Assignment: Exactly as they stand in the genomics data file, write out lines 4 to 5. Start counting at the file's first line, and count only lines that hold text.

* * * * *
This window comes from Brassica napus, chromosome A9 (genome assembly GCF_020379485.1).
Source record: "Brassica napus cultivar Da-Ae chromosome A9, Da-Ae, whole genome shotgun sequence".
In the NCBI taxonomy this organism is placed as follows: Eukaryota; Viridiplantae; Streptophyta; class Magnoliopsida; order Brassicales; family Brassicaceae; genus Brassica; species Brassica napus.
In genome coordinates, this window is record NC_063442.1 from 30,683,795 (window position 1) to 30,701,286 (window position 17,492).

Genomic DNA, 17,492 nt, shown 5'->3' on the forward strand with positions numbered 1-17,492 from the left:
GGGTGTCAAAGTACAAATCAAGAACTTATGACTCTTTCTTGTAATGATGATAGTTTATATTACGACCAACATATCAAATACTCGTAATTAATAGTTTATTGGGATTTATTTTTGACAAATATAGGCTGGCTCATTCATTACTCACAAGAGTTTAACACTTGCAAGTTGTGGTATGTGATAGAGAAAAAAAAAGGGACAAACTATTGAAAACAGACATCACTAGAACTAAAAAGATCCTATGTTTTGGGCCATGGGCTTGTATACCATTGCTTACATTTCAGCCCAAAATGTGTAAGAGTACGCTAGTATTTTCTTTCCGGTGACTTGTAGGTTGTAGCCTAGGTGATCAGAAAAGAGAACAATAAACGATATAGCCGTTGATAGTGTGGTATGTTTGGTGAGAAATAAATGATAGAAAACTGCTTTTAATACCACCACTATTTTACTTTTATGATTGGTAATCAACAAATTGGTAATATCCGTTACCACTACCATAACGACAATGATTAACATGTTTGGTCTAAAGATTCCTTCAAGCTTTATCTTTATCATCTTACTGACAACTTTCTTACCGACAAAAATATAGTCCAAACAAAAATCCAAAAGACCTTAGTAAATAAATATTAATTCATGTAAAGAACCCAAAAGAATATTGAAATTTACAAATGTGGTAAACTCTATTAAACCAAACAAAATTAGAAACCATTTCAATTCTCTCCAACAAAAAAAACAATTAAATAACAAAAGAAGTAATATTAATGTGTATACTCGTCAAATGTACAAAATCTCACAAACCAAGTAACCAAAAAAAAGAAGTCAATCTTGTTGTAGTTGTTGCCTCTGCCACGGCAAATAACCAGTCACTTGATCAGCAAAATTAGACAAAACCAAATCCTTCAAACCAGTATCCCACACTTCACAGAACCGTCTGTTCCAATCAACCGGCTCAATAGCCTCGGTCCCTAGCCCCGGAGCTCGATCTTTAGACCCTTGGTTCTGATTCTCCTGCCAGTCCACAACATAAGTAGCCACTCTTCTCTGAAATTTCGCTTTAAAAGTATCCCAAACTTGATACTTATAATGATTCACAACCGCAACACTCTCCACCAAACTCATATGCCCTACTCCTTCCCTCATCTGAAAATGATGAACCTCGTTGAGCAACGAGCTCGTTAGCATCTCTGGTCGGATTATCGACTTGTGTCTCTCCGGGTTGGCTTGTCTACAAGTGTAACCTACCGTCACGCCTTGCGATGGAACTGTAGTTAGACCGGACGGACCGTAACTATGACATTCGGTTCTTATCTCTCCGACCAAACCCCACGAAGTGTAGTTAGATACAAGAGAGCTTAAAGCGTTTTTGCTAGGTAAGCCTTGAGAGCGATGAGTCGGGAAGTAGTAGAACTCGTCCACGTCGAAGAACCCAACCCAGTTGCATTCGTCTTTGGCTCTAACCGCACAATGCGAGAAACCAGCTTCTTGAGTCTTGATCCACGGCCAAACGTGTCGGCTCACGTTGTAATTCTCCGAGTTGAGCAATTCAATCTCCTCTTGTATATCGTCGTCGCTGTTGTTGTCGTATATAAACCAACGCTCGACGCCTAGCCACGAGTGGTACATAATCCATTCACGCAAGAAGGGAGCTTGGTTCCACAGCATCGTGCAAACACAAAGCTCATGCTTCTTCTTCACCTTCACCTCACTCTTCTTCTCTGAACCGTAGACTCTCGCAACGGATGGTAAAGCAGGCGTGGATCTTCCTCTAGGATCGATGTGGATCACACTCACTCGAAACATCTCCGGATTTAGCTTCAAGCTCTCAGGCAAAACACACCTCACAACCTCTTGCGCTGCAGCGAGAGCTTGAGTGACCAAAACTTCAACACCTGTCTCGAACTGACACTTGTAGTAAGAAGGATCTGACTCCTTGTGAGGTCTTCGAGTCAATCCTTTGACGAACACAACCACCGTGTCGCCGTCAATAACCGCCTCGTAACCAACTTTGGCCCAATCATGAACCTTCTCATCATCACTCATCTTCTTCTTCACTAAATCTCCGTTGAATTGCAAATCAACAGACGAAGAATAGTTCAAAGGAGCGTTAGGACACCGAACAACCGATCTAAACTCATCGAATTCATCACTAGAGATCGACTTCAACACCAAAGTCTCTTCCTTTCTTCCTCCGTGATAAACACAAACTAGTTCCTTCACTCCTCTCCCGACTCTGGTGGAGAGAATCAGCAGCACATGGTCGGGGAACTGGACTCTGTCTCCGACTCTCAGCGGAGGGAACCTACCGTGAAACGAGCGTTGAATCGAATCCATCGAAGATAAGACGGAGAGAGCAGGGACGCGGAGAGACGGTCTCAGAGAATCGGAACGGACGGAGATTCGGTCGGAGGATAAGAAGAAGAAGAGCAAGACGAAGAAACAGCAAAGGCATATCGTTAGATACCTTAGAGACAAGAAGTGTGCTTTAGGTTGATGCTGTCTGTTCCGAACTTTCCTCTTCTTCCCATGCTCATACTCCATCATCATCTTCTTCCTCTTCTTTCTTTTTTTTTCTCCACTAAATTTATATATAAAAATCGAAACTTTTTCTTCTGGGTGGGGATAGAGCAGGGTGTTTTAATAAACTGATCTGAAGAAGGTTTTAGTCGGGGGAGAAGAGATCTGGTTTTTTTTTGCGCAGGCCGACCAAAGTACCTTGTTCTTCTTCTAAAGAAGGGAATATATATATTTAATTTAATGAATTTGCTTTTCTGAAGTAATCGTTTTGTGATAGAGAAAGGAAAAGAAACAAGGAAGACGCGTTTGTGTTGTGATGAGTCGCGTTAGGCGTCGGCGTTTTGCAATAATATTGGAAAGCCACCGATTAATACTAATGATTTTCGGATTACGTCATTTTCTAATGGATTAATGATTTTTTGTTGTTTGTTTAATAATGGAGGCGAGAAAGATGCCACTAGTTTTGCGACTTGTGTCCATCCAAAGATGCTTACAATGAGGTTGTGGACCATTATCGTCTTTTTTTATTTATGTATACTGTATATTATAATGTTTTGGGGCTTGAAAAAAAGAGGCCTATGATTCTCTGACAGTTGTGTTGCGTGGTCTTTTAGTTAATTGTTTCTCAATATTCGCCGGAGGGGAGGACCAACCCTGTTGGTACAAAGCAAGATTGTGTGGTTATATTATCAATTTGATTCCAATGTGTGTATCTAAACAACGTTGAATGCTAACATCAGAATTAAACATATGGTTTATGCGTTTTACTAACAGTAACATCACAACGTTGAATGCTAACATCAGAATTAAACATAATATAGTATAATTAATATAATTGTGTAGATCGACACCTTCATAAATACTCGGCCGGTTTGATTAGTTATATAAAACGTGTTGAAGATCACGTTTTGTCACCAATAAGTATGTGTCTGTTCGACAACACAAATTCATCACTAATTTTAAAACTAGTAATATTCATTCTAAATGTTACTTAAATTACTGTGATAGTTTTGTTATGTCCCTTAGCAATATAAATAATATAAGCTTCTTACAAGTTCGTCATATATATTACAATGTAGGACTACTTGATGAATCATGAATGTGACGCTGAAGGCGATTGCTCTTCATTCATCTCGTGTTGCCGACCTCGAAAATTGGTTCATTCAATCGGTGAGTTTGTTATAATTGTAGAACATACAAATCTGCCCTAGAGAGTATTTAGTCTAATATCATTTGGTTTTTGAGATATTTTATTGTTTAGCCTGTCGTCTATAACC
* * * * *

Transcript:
In genome coordinates, this window is record NC_063442.1 from 30,683,795 (window position 1) to 30,701,286 (window position 17,492).

Genomic DNA, 17,492 nt, shown 5'->3' on the forward strand with positions numbered 1-17,492 from the left: